In early modern Korea, the Choson state conducted an extermination campaign against the Kaesong Wang, descendants of the preceding Koryo dynasty. It was so thorough that most of today's descendants are related to a single survivor. Before long, however, the Choson dynasty sought to bolster its legitimacy as the successor of Koryo by rehabilitating the surviving Wangs-granting them patronage for performing ancestral rites and even allowing them to attain prestigious offices. As a result, Koryo descendants came to constitute elite lineages throughout Korea. As members of the revived aristocratic descent group, they were committed to Confucian norms of loyalty to their ruler. The Choson, in turn, increasingly honored Koryo legacies. As the state began to tolerate critical historical narratives, the early plight of the Wangs inspired popular accounts that engendered sympathy. Modern forces of imperialism, colonialism, nationalism, urbanization, industrialization, and immigration transformed the Kaesong Wang from the progeny of fallen royals to individuals from all walks of life. Eugene Y. Park draws on primary and secondary sources, interviews, and site visits to tell their extraordinary story. In so doing, he traces Korea's changing politics, society, and culture for more than half a millennium.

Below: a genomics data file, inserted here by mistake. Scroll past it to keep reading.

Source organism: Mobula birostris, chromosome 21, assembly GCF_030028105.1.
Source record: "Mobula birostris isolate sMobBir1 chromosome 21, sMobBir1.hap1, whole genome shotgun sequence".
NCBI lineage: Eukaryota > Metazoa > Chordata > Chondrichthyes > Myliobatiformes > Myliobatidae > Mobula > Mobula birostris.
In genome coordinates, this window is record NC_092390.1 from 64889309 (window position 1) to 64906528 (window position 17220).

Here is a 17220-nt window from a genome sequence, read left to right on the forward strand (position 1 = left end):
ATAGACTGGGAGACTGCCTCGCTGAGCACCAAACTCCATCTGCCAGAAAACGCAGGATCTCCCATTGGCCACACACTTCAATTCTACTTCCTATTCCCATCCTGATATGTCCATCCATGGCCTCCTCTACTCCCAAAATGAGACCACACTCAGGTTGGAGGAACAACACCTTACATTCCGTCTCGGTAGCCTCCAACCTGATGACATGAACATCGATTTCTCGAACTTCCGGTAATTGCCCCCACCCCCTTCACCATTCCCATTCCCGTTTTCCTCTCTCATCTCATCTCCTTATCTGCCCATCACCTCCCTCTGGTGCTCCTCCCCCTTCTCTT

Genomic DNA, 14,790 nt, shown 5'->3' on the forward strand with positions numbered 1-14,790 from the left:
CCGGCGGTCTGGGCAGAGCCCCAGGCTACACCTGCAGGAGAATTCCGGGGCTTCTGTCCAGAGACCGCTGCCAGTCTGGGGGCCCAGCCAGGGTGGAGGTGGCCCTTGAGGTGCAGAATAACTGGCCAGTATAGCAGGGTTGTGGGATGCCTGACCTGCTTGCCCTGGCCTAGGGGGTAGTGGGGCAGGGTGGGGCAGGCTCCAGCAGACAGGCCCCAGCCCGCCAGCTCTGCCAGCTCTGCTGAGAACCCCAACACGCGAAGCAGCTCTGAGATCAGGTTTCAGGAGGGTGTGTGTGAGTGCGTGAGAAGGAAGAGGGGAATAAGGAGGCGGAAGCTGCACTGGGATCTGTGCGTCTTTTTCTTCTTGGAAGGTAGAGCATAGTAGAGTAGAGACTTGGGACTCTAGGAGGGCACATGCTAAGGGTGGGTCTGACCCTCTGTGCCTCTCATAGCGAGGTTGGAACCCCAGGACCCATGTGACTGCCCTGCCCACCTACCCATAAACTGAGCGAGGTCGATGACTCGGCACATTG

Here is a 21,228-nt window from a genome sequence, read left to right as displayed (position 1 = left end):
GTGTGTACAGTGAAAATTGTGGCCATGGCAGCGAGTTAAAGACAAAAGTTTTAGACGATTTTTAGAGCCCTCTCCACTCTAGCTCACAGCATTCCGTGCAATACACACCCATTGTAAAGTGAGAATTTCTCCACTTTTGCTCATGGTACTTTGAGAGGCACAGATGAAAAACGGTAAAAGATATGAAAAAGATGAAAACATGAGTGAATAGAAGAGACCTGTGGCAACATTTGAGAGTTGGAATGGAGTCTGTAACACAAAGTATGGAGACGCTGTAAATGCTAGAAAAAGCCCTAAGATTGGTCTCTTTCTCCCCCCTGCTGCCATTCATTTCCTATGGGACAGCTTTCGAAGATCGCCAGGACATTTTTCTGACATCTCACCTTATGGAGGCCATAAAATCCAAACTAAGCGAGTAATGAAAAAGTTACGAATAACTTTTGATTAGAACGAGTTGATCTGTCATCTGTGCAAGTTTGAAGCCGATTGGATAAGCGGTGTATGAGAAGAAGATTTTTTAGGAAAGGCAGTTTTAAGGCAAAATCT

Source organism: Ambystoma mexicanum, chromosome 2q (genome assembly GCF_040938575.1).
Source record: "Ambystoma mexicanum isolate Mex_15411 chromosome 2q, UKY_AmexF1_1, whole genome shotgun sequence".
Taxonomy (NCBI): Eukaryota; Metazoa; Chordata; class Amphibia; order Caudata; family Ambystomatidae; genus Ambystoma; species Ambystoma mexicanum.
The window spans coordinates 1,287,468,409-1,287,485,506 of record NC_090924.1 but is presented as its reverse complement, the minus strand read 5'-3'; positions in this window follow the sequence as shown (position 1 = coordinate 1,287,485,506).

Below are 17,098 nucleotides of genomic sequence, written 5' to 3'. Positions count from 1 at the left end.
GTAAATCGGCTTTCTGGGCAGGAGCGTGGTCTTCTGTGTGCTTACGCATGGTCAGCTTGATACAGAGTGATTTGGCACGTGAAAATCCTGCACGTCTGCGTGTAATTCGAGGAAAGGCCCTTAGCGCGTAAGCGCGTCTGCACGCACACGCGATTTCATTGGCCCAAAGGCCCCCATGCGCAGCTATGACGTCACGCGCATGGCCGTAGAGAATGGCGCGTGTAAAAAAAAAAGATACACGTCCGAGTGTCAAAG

Eugene Y. Park is Korea Foundation Associate Professor of History and Director of the James Joo-Jin Kim Program in Korean Studies at the University of Pennsylvania.